It's evening and as the sun dies, it's getting rather brisk. I grab the long, light waterproof coat from its position bent over my left forearm, stretch it out in front of me to see it's full form, locate the armholes, then sling it around me with a gesture I've never quite mastered. I clumsily roll the hood over my neck and am forced to bounce it into position with a few quick hops.
I pass south from downtown through neighborhoods with colorful names. Shockoe Slip, Church Hill, Shockoe Bottom, Tobacco Row, Chimborazo. Each has a unique feel, but red brick buildings and a proximity to the James remain constant throughout. My walk along Dock Street has led me to my destination – a renovated, waterfront shipping warehouse located on the property of Stone Brewing Company’s soon to be East Coast headquarters. The exterior is beautifully reflective of the city and its history. Concrete, industrial, old, bizarre, all the while striving and succeeding to be something new and modern. While their massive project is under construction just down the road, Stone has taken advantage of the existing structure and is using at as a smalltime introduction to Richmond. Tonight, they’re hosting a concert, and although the artists are not native of Richmond nor Virginia for that matter, they are very much representative of the South and will no doubt feel at home in a city which portrays the South so well.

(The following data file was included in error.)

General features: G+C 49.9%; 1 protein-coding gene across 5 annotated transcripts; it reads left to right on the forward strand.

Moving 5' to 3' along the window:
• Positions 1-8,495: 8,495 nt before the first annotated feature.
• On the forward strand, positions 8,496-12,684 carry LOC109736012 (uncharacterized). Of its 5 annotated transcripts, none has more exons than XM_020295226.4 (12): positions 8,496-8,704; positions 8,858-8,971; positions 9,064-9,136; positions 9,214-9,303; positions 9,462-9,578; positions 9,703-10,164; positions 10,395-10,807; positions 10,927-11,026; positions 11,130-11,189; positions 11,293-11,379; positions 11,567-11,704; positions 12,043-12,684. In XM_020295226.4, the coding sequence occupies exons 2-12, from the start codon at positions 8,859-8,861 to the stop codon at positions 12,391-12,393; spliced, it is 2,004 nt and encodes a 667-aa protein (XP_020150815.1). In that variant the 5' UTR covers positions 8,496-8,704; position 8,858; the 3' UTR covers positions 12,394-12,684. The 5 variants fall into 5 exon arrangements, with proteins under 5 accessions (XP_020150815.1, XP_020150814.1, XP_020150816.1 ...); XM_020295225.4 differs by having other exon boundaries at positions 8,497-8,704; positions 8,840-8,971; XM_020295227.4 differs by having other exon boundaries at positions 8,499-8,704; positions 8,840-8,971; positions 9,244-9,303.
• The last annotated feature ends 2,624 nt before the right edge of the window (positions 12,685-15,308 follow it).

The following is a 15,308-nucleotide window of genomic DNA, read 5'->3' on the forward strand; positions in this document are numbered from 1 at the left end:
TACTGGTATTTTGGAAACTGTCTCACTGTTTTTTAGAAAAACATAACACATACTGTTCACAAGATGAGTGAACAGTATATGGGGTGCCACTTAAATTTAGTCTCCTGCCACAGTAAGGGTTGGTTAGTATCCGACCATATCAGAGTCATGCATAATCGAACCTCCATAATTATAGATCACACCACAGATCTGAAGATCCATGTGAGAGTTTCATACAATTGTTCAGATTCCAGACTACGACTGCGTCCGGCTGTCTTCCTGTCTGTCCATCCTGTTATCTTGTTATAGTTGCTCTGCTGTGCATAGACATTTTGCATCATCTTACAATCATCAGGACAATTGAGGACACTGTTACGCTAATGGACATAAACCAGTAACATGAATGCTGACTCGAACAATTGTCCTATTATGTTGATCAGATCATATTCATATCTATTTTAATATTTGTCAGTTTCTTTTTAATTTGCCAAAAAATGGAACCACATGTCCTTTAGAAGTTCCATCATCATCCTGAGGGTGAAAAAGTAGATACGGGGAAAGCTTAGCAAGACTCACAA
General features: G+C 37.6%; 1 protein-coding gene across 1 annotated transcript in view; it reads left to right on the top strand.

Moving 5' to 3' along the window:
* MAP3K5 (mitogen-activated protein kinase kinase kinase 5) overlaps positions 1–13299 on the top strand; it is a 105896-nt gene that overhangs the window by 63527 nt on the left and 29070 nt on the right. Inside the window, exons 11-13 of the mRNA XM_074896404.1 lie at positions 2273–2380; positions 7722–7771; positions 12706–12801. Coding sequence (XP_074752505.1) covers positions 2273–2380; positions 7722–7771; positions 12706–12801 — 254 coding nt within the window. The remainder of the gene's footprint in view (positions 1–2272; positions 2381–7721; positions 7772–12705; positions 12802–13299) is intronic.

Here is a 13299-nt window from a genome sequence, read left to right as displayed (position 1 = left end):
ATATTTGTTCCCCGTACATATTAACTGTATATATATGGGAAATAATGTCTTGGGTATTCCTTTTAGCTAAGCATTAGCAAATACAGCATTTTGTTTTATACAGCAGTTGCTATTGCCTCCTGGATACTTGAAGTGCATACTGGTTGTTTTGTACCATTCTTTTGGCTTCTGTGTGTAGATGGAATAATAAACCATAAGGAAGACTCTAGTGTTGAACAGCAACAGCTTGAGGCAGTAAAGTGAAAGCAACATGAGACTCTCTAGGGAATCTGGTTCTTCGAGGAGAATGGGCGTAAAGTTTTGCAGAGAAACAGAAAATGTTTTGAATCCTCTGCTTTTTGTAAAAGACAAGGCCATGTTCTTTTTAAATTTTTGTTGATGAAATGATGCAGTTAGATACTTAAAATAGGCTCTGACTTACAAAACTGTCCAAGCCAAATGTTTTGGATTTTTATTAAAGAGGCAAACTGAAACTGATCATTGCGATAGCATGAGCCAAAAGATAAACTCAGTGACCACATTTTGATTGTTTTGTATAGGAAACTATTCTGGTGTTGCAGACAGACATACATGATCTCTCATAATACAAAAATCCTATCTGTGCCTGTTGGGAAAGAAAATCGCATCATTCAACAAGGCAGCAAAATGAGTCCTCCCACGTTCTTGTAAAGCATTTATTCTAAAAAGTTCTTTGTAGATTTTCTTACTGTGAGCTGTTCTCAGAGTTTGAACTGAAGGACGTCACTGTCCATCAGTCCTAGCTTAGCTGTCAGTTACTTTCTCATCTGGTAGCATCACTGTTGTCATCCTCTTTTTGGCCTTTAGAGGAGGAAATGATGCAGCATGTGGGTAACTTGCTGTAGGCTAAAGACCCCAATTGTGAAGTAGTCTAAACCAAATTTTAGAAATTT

Craft beer, good company, and innovative music is what this night is all about, and by taking a look around the room, it would seem that everything is set up to perfection. The act tonight would only draw those who know them while the performance’s location have also invited a sum of guests more interested in craft beer than music. But soon enough, as the hip-hop fans swallow their beers and as the beer drinkers take in the music, the fans of both sides will come to share a tremendous amount of common ground and united interests. Alcohol and music are romantic in that way.